You must worry, but not too much



A little worry is a good thing if used effectively, but the same habit could lead to disastrous consequences

We are all told not to worry. And yet in many ways, it is when someone worries about us that we know how much we are loved. Every time we travelled to Chandigarh from Delhi, my father, despite knowing the Shatabdi timings, would call several times to ask if all was well and checking what the children and I were up to. He worried and drove mom up the wall with his worry as well. She would advise him to wait patiently, but I guess it was anticipation as well as excitement that kept him hyper. And that made us feel special as well.


Now nobody calls, and I really miss it. Worrying may be bad for the worrier, but it is so very reassuring to the object of worry, the one being worried about. If my husband shows concern when I utter an ‘Ouch’ it makes me happy; if he were to ignore it, I would seriously question his feelings for me! Much more than hearing words of love, being worried about or reassured genuinely — when I am upset — reassures me of being loved. I like it when my mom fusses around me even when she doesn’t really know what is upsetting me. Why does a child run to the mother rather than father when hurt? Because the mother is the one who will show the maximum concern and worry, which reassures the child.



Worrying reassures the object of worry that they are loved and cared for. It helps bind people closer together. And while worrying excessively and all the time is a mental illness, in small doses and at the right time worrying can be a great friend so long as we use it to tip us off to find solutions. Studies have proved that a little anxiety is healthy; it helps us to be better planners, better prepared, to anticipate problems and to think through these. In fact the studies also say that worrying helps people recover from trauma and to even overcome depression.



However, as with everything else in life, balance is the key. How good or bad worrying can be for us, depends on how we use it. If we use it excessively without any positive direction, it will overwhelm us and tip us over the edge. However, if we worry just enough to stay alert to danger, sensitive to relationship issues, better planned by seeking and getting help for foreseeable problems – then worrying can be really good.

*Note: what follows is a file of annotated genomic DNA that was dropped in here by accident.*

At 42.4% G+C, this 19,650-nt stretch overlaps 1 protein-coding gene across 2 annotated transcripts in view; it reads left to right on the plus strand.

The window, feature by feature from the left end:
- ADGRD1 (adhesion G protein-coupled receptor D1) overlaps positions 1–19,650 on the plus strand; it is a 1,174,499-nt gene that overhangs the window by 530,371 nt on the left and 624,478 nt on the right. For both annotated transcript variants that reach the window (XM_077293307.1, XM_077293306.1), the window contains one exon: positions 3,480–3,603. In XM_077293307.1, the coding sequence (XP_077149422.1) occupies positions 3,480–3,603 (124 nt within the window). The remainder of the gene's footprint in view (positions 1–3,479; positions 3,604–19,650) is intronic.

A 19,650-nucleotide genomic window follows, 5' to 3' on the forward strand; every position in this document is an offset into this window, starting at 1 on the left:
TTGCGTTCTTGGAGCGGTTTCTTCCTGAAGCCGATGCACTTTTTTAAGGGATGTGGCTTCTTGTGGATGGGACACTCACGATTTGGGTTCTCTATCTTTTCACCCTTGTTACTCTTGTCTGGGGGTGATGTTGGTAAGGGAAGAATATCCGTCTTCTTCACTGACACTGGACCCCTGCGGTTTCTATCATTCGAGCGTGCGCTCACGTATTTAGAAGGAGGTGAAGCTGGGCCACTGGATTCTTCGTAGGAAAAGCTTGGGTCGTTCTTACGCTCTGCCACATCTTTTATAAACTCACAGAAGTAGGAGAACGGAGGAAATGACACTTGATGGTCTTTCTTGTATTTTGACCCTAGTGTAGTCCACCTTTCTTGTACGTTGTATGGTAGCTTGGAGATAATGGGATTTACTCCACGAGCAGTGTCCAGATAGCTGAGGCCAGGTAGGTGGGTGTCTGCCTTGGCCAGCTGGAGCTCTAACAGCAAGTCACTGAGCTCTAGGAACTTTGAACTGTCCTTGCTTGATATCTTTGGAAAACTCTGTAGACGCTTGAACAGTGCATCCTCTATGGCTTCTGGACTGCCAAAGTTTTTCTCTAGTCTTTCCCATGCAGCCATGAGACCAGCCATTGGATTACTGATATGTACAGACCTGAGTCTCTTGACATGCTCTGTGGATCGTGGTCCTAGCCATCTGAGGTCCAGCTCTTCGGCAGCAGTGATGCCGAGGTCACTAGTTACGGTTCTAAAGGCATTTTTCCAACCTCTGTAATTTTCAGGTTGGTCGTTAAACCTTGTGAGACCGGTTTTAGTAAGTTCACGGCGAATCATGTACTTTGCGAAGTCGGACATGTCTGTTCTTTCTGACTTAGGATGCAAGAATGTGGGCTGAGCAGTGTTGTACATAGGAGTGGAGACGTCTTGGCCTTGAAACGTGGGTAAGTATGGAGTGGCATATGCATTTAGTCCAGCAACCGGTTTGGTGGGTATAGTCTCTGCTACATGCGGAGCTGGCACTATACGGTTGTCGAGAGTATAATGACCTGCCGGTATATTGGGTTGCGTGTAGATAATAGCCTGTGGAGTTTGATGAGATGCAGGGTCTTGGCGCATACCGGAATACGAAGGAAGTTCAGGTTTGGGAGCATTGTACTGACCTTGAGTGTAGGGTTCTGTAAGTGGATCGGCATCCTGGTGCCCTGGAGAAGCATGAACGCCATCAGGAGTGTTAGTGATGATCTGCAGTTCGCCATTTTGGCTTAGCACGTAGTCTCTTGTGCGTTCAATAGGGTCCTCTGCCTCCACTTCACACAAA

For instance, some people who tend to shrug off any health issue, while others worry and get it checked out. Who do you think is better off in the long run? The worrier, of course! Similarly, with your career – being anxious about your goals, competition, and future growth can help keep you alert and open to opportunities, rather than going along without a worry in the world. If you are intelligent, you are bound to worry – how can you not?



You must also worry about safety. It is only when you get anxious that you explore dangers and threats and then think about fixing those vulnerable areas that expose you. You must worry about family and loved ones, about the air you breathe, the food you eat and your fitness. All these are areas that matter to us and as such cannot be taken for granted. And unless we worry about these, we will never be able to keep them shipshape because it is worry that helps call for action.



However, we must be aware of the dangers of excessive worry. Too much worry leads to anxiety and even panic attacks. It can make you ill and impact all aspects of life, leading to bad lifestyle habits in an attempt to counteract feelings of low self-worth and excessive anxiety. So, where does one draw the line that keeps good worry from becoming a dangerous habit?



Worrying without acting is what causes the problem, because it will then get you in a spin. Just worrying will never lead to any good. You must allow that worry to lead to resolution through action, planning or seeking help. Else, all it will lead to is greater trouble, more anxiety and obsession, interfering with your judgment and creating more issues to worry about.

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